Monday 30 November 2015

Answering Questions From Players About Decisions

  • Umpires should never offer explanations for decisions or enter into heated post mortems. It is acceptable however to answer a reasonably asked question at the end of the over provided you do not get into a protracted discussion. Indeed the Captain is within his rights to seek a clarification on some decisions or aspects of the Laws. The modern game is increasingly demanding on umpires and there is pressure to give some explanation on nearly every decision.
  • It is important that you be seen as a good listener and have a genuine concern for the Laws and their application. This type of interaction and communication between umpires and players can only be good in fostering acceptance and respect. Sometimes a query such as “What was wrong with that one?” could be answered with a simple “It cannot pitch outside leg stump” or “the ball must hit him in line with the stumps”. This type of answer can alleviate further animosity and indeed further futile appeals. A different degree of detail can be used as you build up a rapport with Captains and players. This takes time and experience to develop fully.
  • It is usually best to deal with all queries such as this at the end of the over. This has a twofold effect by allowing aggression to dissipate and not affecting your concentration. Always answer with an even voice, be unhurried and show complete confidence. Never volunteer information or try to justify a decision if you are not asked. Remember there is a huge difference between answering a simple query and justifying your every decision.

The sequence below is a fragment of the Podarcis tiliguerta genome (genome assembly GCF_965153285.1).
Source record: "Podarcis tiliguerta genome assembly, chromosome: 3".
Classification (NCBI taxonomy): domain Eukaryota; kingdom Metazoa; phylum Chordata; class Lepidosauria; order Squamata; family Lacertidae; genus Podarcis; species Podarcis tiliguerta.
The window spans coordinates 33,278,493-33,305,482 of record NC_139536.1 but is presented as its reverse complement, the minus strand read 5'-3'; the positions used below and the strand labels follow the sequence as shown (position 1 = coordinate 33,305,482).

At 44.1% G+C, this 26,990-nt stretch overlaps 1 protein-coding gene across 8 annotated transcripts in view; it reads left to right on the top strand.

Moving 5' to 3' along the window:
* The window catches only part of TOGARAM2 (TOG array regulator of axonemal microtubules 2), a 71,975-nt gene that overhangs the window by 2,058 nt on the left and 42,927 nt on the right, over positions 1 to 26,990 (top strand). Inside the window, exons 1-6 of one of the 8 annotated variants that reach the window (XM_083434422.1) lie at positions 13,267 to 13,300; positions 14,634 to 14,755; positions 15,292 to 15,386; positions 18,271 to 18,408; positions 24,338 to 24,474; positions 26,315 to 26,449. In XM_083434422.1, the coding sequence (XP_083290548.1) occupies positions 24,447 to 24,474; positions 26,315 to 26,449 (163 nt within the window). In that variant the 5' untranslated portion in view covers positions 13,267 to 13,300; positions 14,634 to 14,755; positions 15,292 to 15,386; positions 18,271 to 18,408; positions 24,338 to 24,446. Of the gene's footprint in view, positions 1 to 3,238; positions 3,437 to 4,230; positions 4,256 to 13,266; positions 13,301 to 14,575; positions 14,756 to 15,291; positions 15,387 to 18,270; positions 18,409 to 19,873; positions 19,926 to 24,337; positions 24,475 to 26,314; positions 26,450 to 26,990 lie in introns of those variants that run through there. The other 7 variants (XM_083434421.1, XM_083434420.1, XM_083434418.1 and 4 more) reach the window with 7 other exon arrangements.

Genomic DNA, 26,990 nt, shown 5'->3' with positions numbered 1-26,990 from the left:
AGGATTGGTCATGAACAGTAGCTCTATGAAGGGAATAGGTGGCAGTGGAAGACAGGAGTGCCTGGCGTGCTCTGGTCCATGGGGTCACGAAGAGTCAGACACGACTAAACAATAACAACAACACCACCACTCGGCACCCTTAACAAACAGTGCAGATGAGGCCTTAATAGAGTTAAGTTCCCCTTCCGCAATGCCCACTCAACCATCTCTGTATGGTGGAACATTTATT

• If the player becomes rude or abusive during any conversation, remind him of the reason for the discussion which is to clarify what in your opinion, you have seen and heard, not what he would have liked to happen. Be firm but relaxed.
  • Never admit to making a mistake or offer apologies for errors. If you do make a mistake, learn from it and move on. Do not compound a mistake with another one.
  • Never, ever contemplate “evening up” as two wrongs do not make a right and you will lose the respect of the players.

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